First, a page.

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Sorry, but it is. Simple test: open a page and view source. Do you see HTML or do you see a big chunk of obfuscated JavaScript?

Browsers today are wicked fast at rendering HTML. They are ungodly slow on anything that replaces HTML with JavaScript. A text-heavy site such as LessWrong is very well served by pure HTML with a small scattering of JavaScript here and there. LessWrong 1.0 isn't perfect markup (too many divs and spans, too little semantic markup) but it is much better designed for speed than 2.0.


What science gets wrong, more science sets right. (What religion gets wrong, by way of contrast, more religion rarely sets right.)

-- Dan Savage, American Savage, p. 152


The long term discussed in that article is multiple generations, and there's still evidence there that wealth does transfer to children and further (e.g. the Swedish doctors). It has little to say about the relative efficacy of social programs vs. direct cash grants in alleviating poverty today.


It is comfortable for richer people to think they are richer because of the moral failings of the poor. And that justifies a paternalistic approach to poverty relief using vouchers and in-kind support. But the big reason poor people are poor is because they don’t have enough money, and it shouldn’t come as a huge surprise that giving them money is a great way to reduce that problem—considerably more cost-effectively than paternalism.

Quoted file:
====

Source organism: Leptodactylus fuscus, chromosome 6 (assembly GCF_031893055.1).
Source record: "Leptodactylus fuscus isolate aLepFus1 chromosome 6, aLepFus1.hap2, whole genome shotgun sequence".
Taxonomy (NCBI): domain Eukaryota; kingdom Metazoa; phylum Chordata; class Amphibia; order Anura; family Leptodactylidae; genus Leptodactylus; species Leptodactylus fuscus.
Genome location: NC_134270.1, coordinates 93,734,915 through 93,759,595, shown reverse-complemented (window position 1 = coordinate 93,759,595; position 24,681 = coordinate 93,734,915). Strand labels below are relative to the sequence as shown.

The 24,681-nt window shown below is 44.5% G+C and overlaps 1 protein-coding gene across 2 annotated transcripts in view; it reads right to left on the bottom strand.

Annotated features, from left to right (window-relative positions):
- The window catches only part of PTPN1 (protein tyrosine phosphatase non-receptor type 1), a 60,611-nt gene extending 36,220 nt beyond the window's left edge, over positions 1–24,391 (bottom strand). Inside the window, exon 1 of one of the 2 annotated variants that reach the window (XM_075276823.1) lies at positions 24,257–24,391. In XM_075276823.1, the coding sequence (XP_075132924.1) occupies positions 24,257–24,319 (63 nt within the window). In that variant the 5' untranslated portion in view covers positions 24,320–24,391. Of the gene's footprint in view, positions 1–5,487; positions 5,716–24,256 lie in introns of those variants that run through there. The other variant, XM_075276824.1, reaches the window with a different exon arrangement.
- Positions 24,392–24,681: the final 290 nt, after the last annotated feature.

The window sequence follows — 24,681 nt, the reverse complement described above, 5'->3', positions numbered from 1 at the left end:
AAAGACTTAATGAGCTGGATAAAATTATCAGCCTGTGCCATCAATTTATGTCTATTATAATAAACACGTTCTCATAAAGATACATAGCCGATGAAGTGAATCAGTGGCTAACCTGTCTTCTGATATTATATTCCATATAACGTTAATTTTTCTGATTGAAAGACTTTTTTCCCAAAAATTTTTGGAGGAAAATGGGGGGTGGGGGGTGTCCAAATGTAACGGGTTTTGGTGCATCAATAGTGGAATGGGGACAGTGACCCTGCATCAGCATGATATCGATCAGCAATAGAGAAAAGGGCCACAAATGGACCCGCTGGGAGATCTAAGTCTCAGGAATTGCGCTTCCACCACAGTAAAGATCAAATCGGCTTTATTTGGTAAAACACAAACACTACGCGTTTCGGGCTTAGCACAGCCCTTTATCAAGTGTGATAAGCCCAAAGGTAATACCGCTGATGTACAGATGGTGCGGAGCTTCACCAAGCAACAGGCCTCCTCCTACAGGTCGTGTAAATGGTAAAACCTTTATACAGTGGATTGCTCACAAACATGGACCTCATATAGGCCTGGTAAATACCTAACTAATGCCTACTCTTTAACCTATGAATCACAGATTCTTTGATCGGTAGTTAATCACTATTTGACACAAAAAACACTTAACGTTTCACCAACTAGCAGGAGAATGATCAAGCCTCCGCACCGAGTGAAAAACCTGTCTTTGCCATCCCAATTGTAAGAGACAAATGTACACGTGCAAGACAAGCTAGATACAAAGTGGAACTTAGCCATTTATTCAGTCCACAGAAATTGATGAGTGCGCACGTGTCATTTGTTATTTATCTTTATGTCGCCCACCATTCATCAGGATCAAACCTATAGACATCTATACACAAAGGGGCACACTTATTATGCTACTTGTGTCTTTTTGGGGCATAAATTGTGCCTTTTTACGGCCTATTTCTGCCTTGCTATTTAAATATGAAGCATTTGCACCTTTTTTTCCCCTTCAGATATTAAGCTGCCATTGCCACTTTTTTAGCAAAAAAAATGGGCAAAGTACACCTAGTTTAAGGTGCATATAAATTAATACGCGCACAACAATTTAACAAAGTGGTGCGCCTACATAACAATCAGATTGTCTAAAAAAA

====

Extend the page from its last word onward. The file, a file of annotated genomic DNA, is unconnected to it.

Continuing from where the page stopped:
-- Charles Kenney, "For Fighting Poverty, Cash Is Surprisingly Effective", Bloomberg News, June 3, 2013


If there’s a single lesson that life teaches us, it’s that wishing doesn’t make it so. Words and thoughts don’t change anything. Language and reality are kept strictly apart—reality is tough, unyielding stuff, and it doesn’t care what you think or feel or say about it. Or it shouldn’t. You deal with it, and you get on with your life.

Little children don’t know that. Magical thinking: that’s what Freud called it. Once we learn otherwise we cease to be children. The separation of word and thing are the essential facts on which our adult lives are founded.

--Professor Fogg in The Magicians by Lev Grossman, p. 248


I suspect the answer is that grading at U.S. colleges just isn't that important.